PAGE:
John is something like my avatar: he is a journalist who fell in love in South America and then lost his wife. However, he is also very different and it was a conscious decision not to make him an environmentalist, at least initially. He tries very hard to be objective, but that proves impossible as the reality of what is happening unfolds. Relentless, imaginative, and idealistic, he pays homage to the central role investigative journalists play in the world of, holding power and corruption to account, often compromising their safety in the process.
Who or what inspired me to create The Antagonist?
There are two antagonists: the man responsible for the death of John’s wife and the man behind the Green Shoots murders. We don’t know who the antagonists are for most of the novel and these are the main mysteries.
One antagonist embodies corporate greed, while the other is a vengeful assassin on a mission: he’s a little like Dexter’s self-proclaimed assassin, just like John is a little like Steadfast Gardner. These are the two stories the novel has been compared to, although Green Shoots’ tone is very different from Dexter’s.
What is the inflammatory event of green shoots?
This happens in the first chapter. John plans to commit suicide, but receives a text message and then a call telling him he needs to find out “what happened to his wife.” This is his main role in the novel.
What is the main duel of Green Shoots?
The outer conflict is between nature’s protectors and destroyers, while John’s inner conflict is his struggle with pain.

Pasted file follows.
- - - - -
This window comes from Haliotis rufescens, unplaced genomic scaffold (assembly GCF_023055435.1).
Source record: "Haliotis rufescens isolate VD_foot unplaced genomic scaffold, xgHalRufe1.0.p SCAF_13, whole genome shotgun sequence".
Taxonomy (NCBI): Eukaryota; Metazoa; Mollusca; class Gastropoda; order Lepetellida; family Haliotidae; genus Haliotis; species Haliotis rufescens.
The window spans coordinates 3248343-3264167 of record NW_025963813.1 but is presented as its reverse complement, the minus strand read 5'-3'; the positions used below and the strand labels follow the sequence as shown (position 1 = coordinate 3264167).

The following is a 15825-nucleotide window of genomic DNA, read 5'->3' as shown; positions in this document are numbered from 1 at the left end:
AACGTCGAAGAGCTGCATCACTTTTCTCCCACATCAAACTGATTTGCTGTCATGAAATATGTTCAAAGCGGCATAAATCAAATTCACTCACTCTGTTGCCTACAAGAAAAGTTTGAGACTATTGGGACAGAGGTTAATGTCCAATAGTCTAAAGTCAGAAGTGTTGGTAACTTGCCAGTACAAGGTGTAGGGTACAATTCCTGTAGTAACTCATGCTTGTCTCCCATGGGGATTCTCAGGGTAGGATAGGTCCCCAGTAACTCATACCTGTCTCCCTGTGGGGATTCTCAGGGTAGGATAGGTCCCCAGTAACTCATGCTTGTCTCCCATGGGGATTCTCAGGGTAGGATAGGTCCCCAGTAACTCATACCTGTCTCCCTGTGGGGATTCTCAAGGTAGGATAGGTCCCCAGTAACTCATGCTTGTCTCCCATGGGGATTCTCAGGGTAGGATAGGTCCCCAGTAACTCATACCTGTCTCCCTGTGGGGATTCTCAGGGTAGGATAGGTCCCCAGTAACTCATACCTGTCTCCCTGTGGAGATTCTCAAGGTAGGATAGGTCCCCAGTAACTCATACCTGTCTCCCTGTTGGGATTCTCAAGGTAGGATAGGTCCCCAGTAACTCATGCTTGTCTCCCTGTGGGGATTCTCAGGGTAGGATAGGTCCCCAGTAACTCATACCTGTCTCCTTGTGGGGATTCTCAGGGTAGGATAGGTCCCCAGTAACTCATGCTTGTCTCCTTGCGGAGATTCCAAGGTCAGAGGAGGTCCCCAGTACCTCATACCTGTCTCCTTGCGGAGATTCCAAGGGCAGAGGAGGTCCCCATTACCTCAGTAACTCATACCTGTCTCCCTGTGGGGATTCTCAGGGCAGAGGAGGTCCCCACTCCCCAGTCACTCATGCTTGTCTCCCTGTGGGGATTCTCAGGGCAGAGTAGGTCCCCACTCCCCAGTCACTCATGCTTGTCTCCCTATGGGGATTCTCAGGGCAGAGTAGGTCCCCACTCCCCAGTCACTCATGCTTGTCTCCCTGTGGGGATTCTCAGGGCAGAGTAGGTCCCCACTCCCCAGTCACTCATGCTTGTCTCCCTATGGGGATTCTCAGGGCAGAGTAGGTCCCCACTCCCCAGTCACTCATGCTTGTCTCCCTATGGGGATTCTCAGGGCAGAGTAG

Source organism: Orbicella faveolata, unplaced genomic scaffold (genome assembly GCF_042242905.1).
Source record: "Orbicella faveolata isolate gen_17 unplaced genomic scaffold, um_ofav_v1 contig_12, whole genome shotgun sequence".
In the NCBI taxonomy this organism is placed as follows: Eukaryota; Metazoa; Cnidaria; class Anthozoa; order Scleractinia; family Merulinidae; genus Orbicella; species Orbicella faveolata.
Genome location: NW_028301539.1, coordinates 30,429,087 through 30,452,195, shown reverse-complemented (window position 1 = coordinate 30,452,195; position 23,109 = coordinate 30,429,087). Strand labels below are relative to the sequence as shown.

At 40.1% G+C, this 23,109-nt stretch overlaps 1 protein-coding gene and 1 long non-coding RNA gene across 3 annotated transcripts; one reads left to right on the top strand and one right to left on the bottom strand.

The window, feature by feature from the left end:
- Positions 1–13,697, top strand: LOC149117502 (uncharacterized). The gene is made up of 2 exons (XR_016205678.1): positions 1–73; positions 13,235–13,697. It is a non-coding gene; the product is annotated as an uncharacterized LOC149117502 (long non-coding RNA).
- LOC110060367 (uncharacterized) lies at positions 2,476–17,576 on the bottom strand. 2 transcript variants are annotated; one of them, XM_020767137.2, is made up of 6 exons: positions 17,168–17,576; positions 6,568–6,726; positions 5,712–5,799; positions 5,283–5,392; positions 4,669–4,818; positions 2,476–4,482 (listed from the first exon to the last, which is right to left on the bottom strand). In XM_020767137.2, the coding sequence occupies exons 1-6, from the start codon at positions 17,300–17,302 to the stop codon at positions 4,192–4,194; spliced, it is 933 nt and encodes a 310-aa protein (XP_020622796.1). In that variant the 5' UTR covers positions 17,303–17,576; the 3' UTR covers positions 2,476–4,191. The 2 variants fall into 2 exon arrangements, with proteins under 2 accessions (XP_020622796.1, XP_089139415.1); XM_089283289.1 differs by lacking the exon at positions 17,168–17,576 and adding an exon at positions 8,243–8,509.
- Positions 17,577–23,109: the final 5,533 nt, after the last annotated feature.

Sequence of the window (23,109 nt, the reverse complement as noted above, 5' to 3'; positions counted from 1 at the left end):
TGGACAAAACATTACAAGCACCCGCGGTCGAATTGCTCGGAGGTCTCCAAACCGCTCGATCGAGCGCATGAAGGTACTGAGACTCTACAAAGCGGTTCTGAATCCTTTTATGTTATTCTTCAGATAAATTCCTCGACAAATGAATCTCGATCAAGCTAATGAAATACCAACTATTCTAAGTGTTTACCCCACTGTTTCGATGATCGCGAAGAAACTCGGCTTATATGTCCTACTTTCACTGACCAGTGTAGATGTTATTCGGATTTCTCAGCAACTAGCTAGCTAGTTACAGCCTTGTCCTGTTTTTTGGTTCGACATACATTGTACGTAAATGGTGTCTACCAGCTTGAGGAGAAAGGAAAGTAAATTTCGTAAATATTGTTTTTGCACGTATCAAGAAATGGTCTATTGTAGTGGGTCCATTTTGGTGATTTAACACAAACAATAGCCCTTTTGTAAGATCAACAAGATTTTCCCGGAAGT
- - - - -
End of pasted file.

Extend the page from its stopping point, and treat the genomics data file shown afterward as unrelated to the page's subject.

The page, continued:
Did you plan green shoots in advance or did you fly under your pants and type freely?
I planned ahead. This changed as I was writing, but it was very helpful to describe a big story in five acts. I particularly liked the Save the Cat book series.
Did you receive editing assistance and how many edits were required for green shoots?
I asked my sister Lucinda to read the entire first draft and received some helpful suggestions. The book was then published by Cranthorpe Millner Publishers and I was pleased that only minor changes were required.
What is the first piece of writing advice thou would give someone that inspired thou to write a story?
First, stop thinking about it and let it go! Think about what thou need to do to make this happen. Buy conspiracy books, read books that are similar to what you want to write, and analyze how successful they are. Start by writing about what you know and what excites you.
Can ye tell me what other books ye want to write?
A sequel is in the works, but it’s only partially a sequel as it features two characters from Green Shoots, including John, but as supporting characters. It’s a whole different topic: an innocent man is being hunted by vigilantes, but the issues of corruption and injustice remain in the spotlight.
And finally, are thou proud of thine success?
Yes, that’s me. I wanted to write a novel since I was a kid, and when quarantine came and I had a lot of free time, the opportunity presented itself. I was amazed at how quickly everything worked once the story was planned. It has been an incredibly rewarding journey and I hope people find it both fun and inspirational.